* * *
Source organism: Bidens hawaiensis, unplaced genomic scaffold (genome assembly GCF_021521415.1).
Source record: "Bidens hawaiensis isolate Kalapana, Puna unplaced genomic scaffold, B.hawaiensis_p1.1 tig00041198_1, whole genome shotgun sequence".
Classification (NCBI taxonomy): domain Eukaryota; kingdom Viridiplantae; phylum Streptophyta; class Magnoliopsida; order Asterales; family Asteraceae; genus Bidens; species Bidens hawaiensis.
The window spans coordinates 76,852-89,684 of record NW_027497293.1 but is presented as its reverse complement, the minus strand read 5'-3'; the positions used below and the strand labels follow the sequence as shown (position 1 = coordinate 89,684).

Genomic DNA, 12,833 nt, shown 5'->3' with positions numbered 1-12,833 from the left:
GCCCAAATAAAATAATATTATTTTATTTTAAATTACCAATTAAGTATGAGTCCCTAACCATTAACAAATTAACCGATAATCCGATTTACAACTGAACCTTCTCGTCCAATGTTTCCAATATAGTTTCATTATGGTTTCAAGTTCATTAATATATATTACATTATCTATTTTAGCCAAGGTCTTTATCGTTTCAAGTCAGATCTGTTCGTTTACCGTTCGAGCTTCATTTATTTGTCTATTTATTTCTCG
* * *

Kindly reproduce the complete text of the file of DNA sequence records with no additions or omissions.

Source organism: Bidens hawaiensis, unplaced genomic scaffold (genome assembly GCF_021521415.1).
Source record: "Bidens hawaiensis isolate Kalapana, Puna unplaced genomic scaffold, B.hawaiensis_p1.1 tig00041198_1, whole genome shotgun sequence".
Classification (NCBI taxonomy): domain Eukaryota; kingdom Viridiplantae; phylum Streptophyta; class Magnoliopsida; order Asterales; family Asteraceae; genus Bidens; species Bidens hawaiensis.
The window spans coordinates 76,852-89,684 of record NW_027497293.1 but is presented as its reverse complement, the minus strand read 5'-3'; the positions used below and the strand labels follow the sequence as shown (position 1 = coordinate 89,684).

Genomic DNA, 12,833 nt, shown 5'->3' with positions numbered 1-12,833 from the left:
GCCCAAATAAAATAATATTATTTTATTTTAAATTACCAATTAAGTATGAGTCCCTAACCATTAACAAATTAACCGATAATCCGATTTACAACTGAACCTTCTCGTCCAATGTTTCCAATATAGTTTCATTATGGTTTCAAGTTCATTAATATATATTACATTATCTATTTTAGCCAAGGTCTTTATCGTTTCAAGTCAGATCTGTTCGTTTACCGTTCGAGCTTCATTTATTTGTCTATTTATTTCTCG